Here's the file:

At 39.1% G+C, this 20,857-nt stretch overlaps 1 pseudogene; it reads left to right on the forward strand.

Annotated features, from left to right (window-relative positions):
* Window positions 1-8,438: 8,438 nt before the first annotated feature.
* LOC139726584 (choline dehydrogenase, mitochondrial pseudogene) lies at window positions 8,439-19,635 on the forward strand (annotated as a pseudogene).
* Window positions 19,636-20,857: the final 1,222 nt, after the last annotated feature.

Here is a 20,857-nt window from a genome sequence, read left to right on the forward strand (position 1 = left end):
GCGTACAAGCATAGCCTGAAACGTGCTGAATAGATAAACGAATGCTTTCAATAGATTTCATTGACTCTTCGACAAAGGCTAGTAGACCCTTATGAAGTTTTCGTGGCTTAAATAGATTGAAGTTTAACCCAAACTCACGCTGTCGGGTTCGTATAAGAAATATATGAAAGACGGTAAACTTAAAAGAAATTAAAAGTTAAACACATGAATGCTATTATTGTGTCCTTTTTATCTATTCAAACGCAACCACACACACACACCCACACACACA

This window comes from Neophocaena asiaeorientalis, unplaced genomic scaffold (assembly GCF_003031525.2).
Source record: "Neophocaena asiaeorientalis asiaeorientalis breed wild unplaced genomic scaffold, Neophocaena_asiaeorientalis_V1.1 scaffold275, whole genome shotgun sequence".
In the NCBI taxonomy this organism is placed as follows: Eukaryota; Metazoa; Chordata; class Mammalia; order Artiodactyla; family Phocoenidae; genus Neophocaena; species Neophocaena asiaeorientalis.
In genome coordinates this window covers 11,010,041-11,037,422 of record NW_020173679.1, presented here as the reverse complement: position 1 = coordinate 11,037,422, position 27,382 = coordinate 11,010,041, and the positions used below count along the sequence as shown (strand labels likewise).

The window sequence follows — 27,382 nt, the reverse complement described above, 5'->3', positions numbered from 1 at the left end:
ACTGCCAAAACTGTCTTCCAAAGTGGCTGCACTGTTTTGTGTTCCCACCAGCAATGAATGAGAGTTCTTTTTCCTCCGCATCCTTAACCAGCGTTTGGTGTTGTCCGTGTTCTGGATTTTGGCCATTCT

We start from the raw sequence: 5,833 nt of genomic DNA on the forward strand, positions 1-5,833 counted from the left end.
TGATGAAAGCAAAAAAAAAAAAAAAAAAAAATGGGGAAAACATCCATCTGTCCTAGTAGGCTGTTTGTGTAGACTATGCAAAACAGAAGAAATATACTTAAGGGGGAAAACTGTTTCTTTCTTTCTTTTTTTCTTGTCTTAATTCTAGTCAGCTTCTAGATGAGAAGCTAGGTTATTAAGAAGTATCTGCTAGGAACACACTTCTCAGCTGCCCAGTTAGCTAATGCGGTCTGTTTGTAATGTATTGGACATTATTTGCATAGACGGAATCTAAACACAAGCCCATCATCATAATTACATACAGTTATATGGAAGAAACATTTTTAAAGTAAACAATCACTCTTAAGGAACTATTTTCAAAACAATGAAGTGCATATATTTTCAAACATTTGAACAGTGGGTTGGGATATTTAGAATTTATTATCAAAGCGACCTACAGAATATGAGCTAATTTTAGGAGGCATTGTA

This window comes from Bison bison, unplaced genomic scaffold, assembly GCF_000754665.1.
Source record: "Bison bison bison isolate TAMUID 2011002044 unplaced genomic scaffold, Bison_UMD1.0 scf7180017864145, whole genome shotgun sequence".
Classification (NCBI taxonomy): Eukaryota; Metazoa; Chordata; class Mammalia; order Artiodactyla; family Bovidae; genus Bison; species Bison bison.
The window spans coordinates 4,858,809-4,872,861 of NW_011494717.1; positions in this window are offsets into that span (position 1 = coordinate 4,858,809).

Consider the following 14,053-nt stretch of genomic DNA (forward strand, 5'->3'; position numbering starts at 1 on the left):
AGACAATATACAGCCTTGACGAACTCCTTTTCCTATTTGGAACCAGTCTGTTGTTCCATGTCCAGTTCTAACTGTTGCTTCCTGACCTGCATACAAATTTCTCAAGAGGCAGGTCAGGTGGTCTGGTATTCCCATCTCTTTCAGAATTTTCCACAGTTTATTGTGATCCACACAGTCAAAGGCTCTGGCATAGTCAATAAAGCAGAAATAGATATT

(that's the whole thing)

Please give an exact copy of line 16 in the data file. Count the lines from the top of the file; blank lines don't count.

This window comes from Bison bison, unplaced genomic scaffold, assembly GCF_000754665.1.